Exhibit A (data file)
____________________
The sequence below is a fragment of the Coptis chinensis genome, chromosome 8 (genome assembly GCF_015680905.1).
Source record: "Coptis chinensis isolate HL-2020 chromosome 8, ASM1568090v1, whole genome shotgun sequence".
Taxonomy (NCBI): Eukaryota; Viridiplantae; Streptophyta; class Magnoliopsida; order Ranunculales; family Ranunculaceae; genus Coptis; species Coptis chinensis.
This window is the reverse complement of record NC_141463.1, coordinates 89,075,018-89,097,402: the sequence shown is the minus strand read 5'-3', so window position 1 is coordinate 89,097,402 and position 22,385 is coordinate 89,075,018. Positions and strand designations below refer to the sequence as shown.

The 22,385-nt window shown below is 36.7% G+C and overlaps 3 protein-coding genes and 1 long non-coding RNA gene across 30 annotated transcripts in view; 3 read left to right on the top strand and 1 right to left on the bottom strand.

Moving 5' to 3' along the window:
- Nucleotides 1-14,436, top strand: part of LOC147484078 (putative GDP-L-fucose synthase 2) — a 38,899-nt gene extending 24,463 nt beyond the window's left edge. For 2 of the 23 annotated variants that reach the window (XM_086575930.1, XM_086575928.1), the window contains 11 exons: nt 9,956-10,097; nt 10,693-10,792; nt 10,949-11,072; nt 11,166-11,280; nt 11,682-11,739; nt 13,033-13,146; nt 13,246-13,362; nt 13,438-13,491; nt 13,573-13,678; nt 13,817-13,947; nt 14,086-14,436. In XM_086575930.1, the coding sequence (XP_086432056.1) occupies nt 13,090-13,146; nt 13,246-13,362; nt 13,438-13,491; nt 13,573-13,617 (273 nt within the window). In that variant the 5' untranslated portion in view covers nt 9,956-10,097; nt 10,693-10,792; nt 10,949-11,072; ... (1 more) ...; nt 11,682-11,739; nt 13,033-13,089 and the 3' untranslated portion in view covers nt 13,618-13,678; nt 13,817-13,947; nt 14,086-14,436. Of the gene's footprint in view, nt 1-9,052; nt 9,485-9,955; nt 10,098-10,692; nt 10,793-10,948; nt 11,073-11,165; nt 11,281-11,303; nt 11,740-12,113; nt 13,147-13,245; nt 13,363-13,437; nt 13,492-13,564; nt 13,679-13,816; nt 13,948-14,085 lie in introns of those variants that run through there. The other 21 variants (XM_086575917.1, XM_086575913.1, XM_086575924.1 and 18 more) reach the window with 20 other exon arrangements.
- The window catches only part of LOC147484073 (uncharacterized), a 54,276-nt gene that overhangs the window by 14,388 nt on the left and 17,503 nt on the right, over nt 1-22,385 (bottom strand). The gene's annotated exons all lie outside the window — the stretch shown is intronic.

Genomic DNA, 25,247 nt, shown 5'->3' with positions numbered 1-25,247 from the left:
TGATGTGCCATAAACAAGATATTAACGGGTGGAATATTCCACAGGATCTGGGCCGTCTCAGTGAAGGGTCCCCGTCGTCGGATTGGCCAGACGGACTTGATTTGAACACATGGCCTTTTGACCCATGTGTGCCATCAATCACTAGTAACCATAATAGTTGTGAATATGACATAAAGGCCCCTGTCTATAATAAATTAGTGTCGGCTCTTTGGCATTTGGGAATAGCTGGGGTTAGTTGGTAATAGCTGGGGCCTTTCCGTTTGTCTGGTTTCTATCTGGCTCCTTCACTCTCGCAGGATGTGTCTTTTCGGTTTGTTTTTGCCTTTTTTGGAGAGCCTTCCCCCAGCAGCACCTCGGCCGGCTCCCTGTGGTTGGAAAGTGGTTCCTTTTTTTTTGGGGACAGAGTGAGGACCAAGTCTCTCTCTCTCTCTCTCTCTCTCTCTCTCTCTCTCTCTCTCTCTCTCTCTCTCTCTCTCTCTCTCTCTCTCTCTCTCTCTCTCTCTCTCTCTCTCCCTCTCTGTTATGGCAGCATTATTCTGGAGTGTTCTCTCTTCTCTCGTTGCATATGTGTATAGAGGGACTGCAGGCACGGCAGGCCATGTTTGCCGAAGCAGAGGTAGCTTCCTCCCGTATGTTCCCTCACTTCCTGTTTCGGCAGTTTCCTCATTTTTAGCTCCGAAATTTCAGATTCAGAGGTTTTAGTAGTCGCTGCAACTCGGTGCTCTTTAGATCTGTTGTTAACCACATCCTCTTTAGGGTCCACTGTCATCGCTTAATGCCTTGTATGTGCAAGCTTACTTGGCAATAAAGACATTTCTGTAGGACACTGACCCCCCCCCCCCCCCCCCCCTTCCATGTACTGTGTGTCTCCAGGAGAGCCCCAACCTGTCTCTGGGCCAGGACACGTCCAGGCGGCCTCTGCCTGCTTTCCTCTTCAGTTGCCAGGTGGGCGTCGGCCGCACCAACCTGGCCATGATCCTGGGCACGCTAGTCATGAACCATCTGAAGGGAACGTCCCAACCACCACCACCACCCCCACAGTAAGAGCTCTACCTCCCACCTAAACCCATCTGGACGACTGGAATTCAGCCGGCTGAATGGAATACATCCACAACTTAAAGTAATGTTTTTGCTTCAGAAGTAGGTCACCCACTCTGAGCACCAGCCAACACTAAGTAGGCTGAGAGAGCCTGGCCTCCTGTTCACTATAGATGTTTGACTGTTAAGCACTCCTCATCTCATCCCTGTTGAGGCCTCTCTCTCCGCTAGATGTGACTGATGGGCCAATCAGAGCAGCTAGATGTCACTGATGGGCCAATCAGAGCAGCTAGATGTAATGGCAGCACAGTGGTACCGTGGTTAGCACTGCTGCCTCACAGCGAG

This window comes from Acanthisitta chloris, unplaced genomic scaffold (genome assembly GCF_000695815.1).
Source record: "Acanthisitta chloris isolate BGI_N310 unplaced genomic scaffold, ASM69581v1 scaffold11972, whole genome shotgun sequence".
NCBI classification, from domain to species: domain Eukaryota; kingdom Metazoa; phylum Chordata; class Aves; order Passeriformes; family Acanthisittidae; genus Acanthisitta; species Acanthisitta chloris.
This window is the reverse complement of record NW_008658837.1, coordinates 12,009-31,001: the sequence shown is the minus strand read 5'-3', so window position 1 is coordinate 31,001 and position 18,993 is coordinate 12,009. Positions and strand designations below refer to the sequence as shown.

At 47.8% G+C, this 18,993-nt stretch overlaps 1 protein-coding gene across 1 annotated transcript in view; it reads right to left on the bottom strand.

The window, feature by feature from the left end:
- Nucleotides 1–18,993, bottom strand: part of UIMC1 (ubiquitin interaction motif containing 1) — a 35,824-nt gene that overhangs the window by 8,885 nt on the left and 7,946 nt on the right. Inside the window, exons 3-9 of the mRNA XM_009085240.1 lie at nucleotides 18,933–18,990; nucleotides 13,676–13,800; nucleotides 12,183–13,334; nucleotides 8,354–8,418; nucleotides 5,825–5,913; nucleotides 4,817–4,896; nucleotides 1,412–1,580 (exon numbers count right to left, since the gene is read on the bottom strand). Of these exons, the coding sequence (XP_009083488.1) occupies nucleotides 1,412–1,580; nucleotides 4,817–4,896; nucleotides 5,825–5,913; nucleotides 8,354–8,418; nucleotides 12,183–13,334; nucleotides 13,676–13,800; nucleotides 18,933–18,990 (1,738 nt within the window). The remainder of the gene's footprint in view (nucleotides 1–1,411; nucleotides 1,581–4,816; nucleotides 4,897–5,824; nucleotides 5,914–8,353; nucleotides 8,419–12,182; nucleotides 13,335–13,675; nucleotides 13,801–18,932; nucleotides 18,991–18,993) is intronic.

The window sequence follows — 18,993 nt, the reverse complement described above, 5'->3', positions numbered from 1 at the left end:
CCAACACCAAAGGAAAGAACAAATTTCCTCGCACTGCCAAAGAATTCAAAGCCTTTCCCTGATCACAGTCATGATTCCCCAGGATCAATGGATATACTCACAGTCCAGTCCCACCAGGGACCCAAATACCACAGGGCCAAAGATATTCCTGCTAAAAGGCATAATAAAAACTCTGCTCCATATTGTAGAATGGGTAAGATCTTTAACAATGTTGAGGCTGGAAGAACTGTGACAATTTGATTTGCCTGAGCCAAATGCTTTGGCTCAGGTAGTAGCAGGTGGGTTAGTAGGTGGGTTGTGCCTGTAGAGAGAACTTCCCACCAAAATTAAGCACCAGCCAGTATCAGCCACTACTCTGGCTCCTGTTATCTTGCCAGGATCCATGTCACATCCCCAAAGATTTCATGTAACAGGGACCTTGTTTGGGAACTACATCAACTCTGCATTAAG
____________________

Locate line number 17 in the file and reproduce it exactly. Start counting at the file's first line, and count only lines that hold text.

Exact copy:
- Nucleotides 1–18,993, bottom strand: part of UIMC1 (ubiquitin interaction motif containing 1) — a 35,824-nt gene that overhangs the window by 8,885 nt on the left and 7,946 nt on the right. Inside the window, exons 3-9 of the mRNA XM_009085240.1 lie at nucleotides 18,933–18,990; nucleotides 13,676–13,800; nucleotides 12,183–13,334; nucleotides 8,354–8,418; nucleotides 5,825–5,913; nucleotides 4,817–4,896; nucleotides 1,412–1,580 (exon numbers count right to left, since the gene is read on the bottom strand). Of these exons, the coding sequence (XP_009083488.1) occupies nucleotides 1,412–1,580; nucleotides 4,817–4,896; nucleotides 5,825–5,913; nucleotides 8,354–8,418; nucleotides 12,183–13,334; nucleotides 13,676–13,800; nucleotides 18,933–18,990 (1,738 nt within the window). The remainder of the gene's footprint in view (nucleotides 1–1,411; nucleotides 1,581–4,816; nucleotides 4,897–5,824; nucleotides 5,914–8,353; nucleotides 8,419–12,182; nucleotides 13,335–13,675; nucleotides 13,801–18,932; nucleotides 18,991–18,993) is intronic.